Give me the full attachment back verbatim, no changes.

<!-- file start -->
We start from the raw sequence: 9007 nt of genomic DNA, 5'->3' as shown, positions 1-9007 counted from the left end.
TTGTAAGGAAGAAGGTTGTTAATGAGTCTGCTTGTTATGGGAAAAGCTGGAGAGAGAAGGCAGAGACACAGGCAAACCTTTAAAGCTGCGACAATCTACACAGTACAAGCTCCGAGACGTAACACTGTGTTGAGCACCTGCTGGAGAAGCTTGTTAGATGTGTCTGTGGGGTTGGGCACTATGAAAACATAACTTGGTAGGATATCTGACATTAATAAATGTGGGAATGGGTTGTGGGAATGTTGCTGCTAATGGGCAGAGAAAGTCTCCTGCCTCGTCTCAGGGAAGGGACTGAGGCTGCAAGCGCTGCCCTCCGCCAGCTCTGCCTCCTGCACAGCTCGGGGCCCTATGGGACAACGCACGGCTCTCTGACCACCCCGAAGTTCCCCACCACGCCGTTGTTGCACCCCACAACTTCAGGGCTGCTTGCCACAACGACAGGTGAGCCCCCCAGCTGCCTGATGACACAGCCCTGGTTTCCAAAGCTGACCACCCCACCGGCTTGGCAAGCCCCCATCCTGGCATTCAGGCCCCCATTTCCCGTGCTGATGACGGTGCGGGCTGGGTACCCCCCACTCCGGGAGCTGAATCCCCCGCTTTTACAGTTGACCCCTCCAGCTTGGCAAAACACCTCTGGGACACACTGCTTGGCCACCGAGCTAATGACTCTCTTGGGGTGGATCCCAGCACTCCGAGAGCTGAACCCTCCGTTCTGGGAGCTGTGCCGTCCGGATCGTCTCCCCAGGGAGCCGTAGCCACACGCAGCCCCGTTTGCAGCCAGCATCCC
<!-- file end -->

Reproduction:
We start from the raw sequence: 9007 nt of genomic DNA, 5'->3' as shown, positions 1-9007 counted from the left end.
TTGTAAGGAAGAAGGTTGTTAATGAGTCTGCTTGTTATGGGAAAAGCTGGAGAGAGAAGGCAGAGACACAGGCAAACCTTTAAAGCTGCGACAATCTACACAGTACAAGCTCCGAGACGTAACACTGTGTTGAGCACCTGCTGGAGAAGCTTGTTAGATGTGTCTGTGGGGTTGGGCACTATGAAAACATAACTTGGTAGGATATCTGACATTAATAAATGTGGGAATGGGTTGTGGGAATGTTGCTGCTAATGGGCAGAGAAAGTCTCCTGCCTCGTCTCAGGGAAGGGACTGAGGCTGCAAGCGCTGCCCTCCGCCAGCTCTGCCTCCTGCACAGCTCGGGGCCCTATGGGACAACGCACGGCTCTCTGACCACCCCGAAGTTCCCCACCACGCCGTTGTTGCACCCCACAACTTCAGGGCTGCTTGCCACAACGACAGGTGAGCCCCCCAGCTGCCTGATGACACAGCCCTGGTTTCCAAAGCTGACCACCCCACCGGCTTGGCAAGCCCCCATCCTGGCATTCAGGCCCCCATTTCCCGTGCTGATGACGGTGCGGGCTGGGTACCCCCCACTCCGGGAGCTGAATCCCCCGCTTTTACAGTTGACCCCTCCAGCTTGGCAAAACACCTCTGGGACACACTGCTTGGCCACCGAGCTAATGACTCTCTTGGGGTGGATCCCAGCACTCCGAGAGCTGAACCCTCCGTTCTGGGAGCTGTGCCGTCCGGATCGTCTCCCCAGGGAGCCGTAGCCACACGCAGCCCCGTTTGCAGCCAGCATCCC